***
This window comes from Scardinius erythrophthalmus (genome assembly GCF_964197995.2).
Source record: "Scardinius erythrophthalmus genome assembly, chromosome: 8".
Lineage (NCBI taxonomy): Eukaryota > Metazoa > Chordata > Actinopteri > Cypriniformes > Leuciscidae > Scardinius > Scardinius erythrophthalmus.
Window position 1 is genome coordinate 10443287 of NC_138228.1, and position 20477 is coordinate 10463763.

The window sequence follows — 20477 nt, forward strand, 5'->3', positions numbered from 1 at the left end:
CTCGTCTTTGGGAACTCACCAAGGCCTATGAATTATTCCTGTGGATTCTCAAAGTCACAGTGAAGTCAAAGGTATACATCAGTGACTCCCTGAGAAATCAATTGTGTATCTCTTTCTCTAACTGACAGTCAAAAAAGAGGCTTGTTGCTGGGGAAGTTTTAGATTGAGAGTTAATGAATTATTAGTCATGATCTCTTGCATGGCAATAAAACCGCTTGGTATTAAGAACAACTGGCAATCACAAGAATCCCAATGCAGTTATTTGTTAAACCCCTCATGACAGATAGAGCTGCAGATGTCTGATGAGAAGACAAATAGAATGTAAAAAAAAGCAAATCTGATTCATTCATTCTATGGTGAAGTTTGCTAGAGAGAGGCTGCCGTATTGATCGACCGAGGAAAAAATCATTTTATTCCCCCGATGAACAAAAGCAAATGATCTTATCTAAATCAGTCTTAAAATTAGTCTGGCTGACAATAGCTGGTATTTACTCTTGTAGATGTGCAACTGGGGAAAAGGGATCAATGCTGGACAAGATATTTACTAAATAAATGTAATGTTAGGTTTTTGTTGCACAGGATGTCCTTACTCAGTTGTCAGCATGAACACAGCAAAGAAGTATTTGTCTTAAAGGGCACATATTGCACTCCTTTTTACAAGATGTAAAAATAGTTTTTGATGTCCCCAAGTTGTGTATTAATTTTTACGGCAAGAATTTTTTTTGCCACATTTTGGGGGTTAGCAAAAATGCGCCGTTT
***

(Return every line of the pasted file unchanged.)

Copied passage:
This window comes from Scardinius erythrophthalmus (genome assembly GCF_964197995.2).
Source record: "Scardinius erythrophthalmus genome assembly, chromosome: 8".
Lineage (NCBI taxonomy): Eukaryota > Metazoa > Chordata > Actinopteri > Cypriniformes > Leuciscidae > Scardinius > Scardinius erythrophthalmus.
Window position 1 is genome coordinate 10443287 of NC_138228.1, and position 20477 is coordinate 10463763.

The window sequence follows — 20477 nt, forward strand, 5'->3', positions numbered from 1 at the left end:
CTCGTCTTTGGGAACTCACCAAGGCCTATGAATTATTCCTGTGGATTCTCAAAGTCACAGTGAAGTCAAAGGTATACATCAGTGACTCCCTGAGAAATCAATTGTGTATCTCTTTCTCTAACTGACAGTCAAAAAAGAGGCTTGTTGCTGGGGAAGTTTTAGATTGAGAGTTAATGAATTATTAGTCATGATCTCTTGCATGGCAATAAAACCGCTTGGTATTAAGAACAACTGGCAATCACAAGAATCCCAATGCAGTTATTTGTTAAACCCCTCATGACAGATAGAGCTGCAGATGTCTGATGAGAAGACAAATAGAATGTAAAAAAAAGCAAATCTGATTCATTCATTCTATGGTGAAGTTTGCTAGAGAGAGGCTGCCGTATTGATCGACCGAGGAAAAAATCATTTTATTCCCCCGATGAACAAAAGCAAATGATCTTATCTAAATCAGTCTTAAAATTAGTCTGGCTGACAATAGCTGGTATTTACTCTTGTAGATGTGCAACTGGGGAAAAGGGATCAATGCTGGACAAGATATTTACTAAATAAATGTAATGTTAGGTTTTTGTTGCACAGGATGTCCTTACTCAGTTGTCAGCATGAACACAGCAAAGAAGTATTTGTCTTAAAGGGCACATATTGCACTCCTTTTTACAAGATGTAAAAATAGTTTTTGATGTCCCCAAGTTGTGTATTAATTTTTACGGCAAGAATTTTTTTTGCCACATTTTGGGGGTTAGCAAAAATGCGCCGTTT